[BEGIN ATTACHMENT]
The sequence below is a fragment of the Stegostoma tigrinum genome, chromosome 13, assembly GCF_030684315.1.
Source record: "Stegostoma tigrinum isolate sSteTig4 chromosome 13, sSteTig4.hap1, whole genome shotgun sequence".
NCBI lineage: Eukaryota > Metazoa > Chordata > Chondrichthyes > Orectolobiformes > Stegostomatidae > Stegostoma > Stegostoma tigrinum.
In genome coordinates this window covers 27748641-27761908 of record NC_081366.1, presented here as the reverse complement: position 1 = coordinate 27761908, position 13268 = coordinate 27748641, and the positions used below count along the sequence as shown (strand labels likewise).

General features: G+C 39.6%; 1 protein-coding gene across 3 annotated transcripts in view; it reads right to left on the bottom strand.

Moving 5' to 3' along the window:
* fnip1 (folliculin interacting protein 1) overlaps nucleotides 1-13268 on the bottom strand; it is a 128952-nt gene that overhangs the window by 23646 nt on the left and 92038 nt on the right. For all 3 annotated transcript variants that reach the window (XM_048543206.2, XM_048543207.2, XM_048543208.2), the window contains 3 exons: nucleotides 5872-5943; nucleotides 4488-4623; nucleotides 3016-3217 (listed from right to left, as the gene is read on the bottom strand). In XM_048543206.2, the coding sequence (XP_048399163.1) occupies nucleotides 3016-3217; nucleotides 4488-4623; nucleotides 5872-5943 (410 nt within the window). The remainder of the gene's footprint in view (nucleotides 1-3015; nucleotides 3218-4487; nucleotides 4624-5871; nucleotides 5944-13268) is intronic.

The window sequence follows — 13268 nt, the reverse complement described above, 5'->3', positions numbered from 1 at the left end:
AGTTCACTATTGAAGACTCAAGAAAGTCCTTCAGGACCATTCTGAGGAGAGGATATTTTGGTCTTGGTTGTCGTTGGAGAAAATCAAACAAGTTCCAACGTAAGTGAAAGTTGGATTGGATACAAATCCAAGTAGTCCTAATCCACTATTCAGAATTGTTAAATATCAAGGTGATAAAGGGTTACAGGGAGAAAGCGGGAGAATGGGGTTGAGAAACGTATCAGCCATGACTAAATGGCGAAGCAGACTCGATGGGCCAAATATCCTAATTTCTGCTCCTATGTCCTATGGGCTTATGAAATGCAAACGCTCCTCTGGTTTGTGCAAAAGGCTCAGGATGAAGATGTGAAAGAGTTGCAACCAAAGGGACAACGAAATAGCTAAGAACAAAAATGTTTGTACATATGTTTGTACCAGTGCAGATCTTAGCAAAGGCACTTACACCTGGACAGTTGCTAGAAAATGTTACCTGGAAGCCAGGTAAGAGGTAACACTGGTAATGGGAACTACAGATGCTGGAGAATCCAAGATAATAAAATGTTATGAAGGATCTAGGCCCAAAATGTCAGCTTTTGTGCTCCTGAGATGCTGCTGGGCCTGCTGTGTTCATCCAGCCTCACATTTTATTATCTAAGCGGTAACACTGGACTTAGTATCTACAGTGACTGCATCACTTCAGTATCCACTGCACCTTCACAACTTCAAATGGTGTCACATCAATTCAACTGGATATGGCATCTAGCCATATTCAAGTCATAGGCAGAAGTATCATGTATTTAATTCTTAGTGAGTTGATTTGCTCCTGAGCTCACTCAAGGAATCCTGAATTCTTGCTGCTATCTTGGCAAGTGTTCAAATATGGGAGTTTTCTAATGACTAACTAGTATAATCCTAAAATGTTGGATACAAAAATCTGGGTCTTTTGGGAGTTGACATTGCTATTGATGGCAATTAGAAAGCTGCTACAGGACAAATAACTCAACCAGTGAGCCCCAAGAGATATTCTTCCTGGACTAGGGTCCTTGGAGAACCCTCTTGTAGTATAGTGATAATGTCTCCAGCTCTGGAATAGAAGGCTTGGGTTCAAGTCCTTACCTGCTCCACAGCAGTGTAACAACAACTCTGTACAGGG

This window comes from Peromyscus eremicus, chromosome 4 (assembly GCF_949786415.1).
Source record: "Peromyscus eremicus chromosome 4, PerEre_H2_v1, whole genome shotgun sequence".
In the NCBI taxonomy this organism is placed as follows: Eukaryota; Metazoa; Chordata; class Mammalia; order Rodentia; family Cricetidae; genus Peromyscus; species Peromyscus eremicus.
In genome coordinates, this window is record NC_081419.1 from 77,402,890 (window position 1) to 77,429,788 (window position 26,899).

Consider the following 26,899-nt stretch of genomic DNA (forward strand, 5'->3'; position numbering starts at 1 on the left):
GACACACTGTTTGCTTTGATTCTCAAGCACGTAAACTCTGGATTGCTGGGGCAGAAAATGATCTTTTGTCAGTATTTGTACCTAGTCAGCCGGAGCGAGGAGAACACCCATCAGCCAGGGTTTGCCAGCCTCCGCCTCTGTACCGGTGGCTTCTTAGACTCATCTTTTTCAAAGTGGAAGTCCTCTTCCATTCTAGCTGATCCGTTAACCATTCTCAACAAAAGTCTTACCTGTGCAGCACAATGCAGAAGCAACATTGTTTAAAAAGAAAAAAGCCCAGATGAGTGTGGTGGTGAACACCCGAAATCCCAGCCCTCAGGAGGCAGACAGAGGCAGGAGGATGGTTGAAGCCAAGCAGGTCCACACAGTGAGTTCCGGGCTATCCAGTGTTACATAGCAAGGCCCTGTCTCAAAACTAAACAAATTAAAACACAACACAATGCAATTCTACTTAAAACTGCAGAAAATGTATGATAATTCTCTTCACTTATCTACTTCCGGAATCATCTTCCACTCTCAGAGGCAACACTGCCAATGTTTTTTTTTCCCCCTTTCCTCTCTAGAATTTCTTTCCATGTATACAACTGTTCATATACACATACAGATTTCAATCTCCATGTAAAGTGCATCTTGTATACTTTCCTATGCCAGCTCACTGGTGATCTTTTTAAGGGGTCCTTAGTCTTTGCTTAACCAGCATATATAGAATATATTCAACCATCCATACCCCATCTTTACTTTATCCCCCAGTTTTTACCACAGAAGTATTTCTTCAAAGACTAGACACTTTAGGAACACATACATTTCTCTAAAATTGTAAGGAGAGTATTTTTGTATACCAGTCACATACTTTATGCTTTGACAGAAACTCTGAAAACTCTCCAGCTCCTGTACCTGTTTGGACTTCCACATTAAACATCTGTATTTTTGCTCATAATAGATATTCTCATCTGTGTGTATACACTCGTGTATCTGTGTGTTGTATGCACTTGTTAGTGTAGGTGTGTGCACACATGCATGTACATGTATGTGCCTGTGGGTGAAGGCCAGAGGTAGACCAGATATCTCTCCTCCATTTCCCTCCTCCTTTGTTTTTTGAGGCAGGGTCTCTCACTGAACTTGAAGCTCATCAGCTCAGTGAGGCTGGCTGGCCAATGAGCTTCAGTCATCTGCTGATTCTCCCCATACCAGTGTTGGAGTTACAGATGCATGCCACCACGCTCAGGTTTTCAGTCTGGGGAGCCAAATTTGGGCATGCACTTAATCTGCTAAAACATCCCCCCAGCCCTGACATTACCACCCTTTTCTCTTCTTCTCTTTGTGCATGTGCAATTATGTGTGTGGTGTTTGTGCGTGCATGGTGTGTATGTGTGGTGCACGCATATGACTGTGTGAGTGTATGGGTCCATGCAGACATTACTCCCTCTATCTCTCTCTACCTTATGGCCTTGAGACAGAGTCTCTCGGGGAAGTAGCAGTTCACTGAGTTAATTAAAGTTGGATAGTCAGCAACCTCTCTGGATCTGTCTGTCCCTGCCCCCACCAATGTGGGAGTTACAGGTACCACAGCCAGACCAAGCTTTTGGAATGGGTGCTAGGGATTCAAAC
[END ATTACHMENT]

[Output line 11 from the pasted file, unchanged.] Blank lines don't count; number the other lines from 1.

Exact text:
Source record: "Peromyscus eremicus chromosome 4, PerEre_H2_v1, whole genome shotgun sequence".